Hodgson no doubt shouldn't have run from the latest questions, not least because he had an argument to make despite all the potential for fresh controversy a week before the start of a major tournament. He should have laid it all on the line and out in the open and let it fall where it might. An old pro once said that nothing was more sensational than the truth. One day an England manager might have the nerve to give it a try.
Murray may learn drama of winning
Virginia Wade's charge that Andy Murray is a "drama queen" may have been a gratuitous insult from the former Wimbledon champion to Britain's best player since the formidable Fred Perry. But, who knows, it may have hit a nerve in a way that might just concentrate the mind of a player who doesn't always seem to be utterly in charge of himself.
Also of some help may have been the impressively dogged demeanour of Novak Djokovic while emerging from the crisis imposed by Italian AndreasSeppi on what promised to be the day of his tennis life at the French Open. Though invited to disintegrate, the world No 1 acknowledged sublime work by his opponent on the way to a two-set deficit. Then, dispersing the pressure which has been building for some time according to the cognoscenti, he did what great champions do. He got hold of himself and went for the upstart's throat.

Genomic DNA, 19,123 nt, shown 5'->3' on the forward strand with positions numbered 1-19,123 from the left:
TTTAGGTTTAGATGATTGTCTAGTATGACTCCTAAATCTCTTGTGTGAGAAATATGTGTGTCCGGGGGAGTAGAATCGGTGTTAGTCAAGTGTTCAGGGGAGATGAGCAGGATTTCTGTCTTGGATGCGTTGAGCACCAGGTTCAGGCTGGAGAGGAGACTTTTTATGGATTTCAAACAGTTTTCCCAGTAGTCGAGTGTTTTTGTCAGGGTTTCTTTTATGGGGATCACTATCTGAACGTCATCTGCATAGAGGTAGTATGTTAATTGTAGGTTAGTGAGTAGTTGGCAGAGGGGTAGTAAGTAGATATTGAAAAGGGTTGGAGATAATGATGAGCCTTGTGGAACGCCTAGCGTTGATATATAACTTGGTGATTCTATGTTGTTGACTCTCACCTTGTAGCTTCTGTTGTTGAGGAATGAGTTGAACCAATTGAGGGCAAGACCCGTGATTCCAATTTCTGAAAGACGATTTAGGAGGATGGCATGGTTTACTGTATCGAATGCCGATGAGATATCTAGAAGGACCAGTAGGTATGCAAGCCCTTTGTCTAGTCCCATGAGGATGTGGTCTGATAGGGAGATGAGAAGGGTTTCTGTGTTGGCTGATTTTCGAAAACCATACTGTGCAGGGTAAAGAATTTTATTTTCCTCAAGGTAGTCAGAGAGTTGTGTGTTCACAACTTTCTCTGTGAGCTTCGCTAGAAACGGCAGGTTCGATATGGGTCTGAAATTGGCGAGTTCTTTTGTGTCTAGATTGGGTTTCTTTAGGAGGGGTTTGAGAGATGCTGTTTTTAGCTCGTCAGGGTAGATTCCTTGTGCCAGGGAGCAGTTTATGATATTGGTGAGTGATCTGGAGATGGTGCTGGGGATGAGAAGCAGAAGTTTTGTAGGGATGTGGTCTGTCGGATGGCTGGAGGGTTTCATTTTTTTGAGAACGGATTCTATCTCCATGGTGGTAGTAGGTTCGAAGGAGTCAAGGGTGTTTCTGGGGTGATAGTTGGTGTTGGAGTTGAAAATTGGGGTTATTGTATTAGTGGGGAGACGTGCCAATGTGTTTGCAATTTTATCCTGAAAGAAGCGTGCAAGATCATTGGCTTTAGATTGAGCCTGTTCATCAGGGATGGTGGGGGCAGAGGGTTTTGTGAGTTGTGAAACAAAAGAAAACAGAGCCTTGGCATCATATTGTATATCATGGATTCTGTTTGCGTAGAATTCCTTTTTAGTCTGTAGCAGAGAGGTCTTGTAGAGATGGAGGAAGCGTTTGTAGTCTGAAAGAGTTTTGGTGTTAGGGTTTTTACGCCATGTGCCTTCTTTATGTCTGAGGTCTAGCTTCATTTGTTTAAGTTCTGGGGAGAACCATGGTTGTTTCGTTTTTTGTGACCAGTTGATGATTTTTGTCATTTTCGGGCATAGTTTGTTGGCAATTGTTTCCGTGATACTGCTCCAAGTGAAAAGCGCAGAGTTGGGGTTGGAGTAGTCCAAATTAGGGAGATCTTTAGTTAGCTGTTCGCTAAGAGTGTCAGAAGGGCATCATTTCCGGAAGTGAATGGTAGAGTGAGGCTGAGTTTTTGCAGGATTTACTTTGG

From the Serb, Murray might note, there is just one recurring drama. It is of a superb player finding a way to win.
New Hazard to prudence
Among Chelsea's achievements over the past few weeks there is one they might be reluctant to acknowledge, especially under the growing shadow of Uefa's Financial Fair Play regulations.
It is the possibility that they have created the ultimate example of football inflation with the cost of firing Andre Villas-Boas and hiring Eden Hazard.
The cost of the Villas-Boas misadventure is reckoned to be £32m. When you add this to the projected bill for Hazard, who scarcely brought Wembley to its feet on Saturday, Chelsea are looking at a combined outlay of more than £100m.
Let's hope Hazard offers more value than AVB for the pious hope that football hasn't gone utterly and shamelessly mad.